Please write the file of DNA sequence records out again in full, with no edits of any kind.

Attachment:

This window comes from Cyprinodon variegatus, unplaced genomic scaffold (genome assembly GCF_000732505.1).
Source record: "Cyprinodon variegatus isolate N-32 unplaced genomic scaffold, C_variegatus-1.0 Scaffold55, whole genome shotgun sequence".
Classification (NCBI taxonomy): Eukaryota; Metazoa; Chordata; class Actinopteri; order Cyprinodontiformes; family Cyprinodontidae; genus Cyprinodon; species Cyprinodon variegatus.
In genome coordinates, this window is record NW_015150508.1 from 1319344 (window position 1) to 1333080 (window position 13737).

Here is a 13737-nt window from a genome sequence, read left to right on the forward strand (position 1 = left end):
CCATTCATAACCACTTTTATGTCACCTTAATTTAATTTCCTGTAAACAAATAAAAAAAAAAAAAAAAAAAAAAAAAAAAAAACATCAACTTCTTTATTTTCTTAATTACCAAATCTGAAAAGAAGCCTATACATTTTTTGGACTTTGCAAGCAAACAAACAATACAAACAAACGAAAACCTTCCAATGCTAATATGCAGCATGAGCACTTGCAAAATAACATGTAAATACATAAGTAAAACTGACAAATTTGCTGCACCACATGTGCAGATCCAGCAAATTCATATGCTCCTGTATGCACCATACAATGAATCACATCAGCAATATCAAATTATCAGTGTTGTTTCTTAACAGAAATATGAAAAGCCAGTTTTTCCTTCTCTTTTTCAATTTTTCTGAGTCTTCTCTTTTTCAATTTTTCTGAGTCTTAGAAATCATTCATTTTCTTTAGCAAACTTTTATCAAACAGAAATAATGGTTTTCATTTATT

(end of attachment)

This window comes from Cyprinodon variegatus, unplaced genomic scaffold (genome assembly GCF_000732505.1).
Source record: "Cyprinodon variegatus isolate N-32 unplaced genomic scaffold, C_variegatus-1.0 Scaffold55, whole genome shotgun sequence".
Classification (NCBI taxonomy): Eukaryota; Metazoa; Chordata; class Actinopteri; order Cyprinodontiformes; family Cyprinodontidae; genus Cyprinodon; species Cyprinodon variegatus.
In genome coordinates, this window is record NW_015150508.1 from 1319344 (window position 1) to 1333080 (window position 13737).

Here is a 13737-nt window from a genome sequence, read left to right on the forward strand (position 1 = left end):
CCATTCATAACCACTTTTATGTCACCTTAATTTAATTTCCTGTAAACAAATAAAAAAAAAAAAAAAAAAAAAAAAAAAAAAACATCAACTTCTTTATTTTCTTAATTACCAAATCTGAAAAGAAGCCTATACATTTTTTGGACTTTGCAAGCAAACAAACAATACAAACAAACGAAAACCTTCCAATGCTAATATGCAGCATGAGCACTTGCAAAATAACATGTAAATACATAAGTAAAACTGACAAATTTGCTGCACCACATGTGCAGATCCAGCAAATTCATATGCTCCTGTATGCACCATACAATGAATCACATCAGCAATATCAAATTATCAGTGTTGTTTCTTAACAGAAATATGAAAAGCCAGTTTTTCCTTCTCTTTTTCAATTTTTCTGAGTCTTCTCTTTTTCAATTTTTCTGAGTCTTAGAAATCATTCATTTTCTTTAGCAAACTTTTATCAAACAGAAATAATGGTTTTCATTTATT